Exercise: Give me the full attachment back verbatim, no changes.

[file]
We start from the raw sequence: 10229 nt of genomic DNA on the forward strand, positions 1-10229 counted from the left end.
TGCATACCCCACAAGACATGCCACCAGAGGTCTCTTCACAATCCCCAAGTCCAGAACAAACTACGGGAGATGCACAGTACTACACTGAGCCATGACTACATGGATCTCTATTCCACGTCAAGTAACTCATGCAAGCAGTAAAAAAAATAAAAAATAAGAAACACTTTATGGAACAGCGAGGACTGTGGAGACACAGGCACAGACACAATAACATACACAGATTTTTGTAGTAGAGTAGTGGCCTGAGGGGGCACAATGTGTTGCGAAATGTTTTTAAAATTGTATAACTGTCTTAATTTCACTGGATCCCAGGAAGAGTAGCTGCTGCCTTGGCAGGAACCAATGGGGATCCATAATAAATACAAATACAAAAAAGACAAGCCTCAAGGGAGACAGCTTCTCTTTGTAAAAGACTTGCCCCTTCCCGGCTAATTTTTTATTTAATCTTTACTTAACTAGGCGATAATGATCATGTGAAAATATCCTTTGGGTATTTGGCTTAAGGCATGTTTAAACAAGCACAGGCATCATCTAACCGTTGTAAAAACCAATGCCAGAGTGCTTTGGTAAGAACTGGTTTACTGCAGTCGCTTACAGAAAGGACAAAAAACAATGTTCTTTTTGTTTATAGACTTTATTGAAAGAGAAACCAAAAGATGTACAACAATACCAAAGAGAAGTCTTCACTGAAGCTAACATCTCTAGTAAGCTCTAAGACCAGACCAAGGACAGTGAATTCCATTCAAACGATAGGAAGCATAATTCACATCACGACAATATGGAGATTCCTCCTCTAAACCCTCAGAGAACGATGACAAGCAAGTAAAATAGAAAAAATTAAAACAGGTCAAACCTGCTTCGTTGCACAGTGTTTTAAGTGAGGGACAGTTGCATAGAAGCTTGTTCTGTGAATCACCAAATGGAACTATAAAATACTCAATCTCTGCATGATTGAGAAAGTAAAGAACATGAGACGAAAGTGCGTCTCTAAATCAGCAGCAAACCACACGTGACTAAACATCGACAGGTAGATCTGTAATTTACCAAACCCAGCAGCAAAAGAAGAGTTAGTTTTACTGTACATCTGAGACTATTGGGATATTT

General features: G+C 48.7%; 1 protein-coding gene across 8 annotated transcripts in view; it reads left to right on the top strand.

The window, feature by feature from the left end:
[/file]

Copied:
We start from the raw sequence: 10229 nt of genomic DNA on the forward strand, positions 1-10229 counted from the left end.
TGCATACCCCACAAGACATGCCACCAGAGGTCTCTTCACAATCCCCAAGTCCAGAACAAACTACGGGAGATGCACAGTACTACACTGAGCCATGACTACATGGATCTCTATTCCACGTCAAGTAACTCATGCAAGCAGTAAAAAAAATAAAAAATAAGAAACACTTTATGGAACAGCGAGGACTGTGGAGACACAGGCACAGACACAATAACATACACAGATTTTTGTAGTAGAGTAGTGGCCTGAGGGGGCACAATGTGTTGCGAAATGTTTTTAAAATTGTATAACTGTCTTAATTTCACTGGATCCCAGGAAGAGTAGCTGCTGCCTTGGCAGGAACCAATGGGGATCCATAATAAATACAAATACAAAAAAGACAAGCCTCAAGGGAGACAGCTTCTCTTTGTAAAAGACTTGCCCCTTCCCGGCTAATTTTTTATTTAATCTTTACTTAACTAGGCGATAATGATCATGTGAAAATATCCTTTGGGTATTTGGCTTAAGGCATGTTTAAACAAGCACAGGCATCATCTAACCGTTGTAAAAACCAATGCCAGAGTGCTTTGGTAAGAACTGGTTTACTGCAGTCGCTTACAGAAAGGACAAAAAACAATGTTCTTTTTGTTTATAGACTTTATTGAAAGAGAAACCAAAAGATGTACAACAATACCAAAGAGAAGTCTTCACTGAAGCTAACATCTCTAGTAAGCTCTAAGACCAGACCAAGGACAGTGAATTCCATTCAAACGATAGGAAGCATAATTCACATCACGACAATATGGAGATTCCTCCTCTAAACCCTCAGAGAACGATGACAAGCAAGTAAAATAGAAAAAATTAAAACAGGTCAAACCTGCTTCGTTGCACAGTGTTTTAAGTGAGGGACAGTTGCATAGAAGCTTGTTCTGTGAATCACCAAATGGAACTATAAAATACTCAATCTCTGCATGATTGAGAAAGTAAAGAACATGAGACGAAAGTGCGTCTCTAAATCAGCAGCAAACCACACGTGACTAAACATCGACAGGTAGATCTGTAATTTACCAAACCCAGCAGCAAAAGAAGAGTTAGTTTTACTGTACATCTGAGACTATTGGGATATTT

General features: G+C 48.7%; 1 protein-coding gene across 8 annotated transcripts in view; it reads left to right on the top strand.

The window, feature by feature from the left end: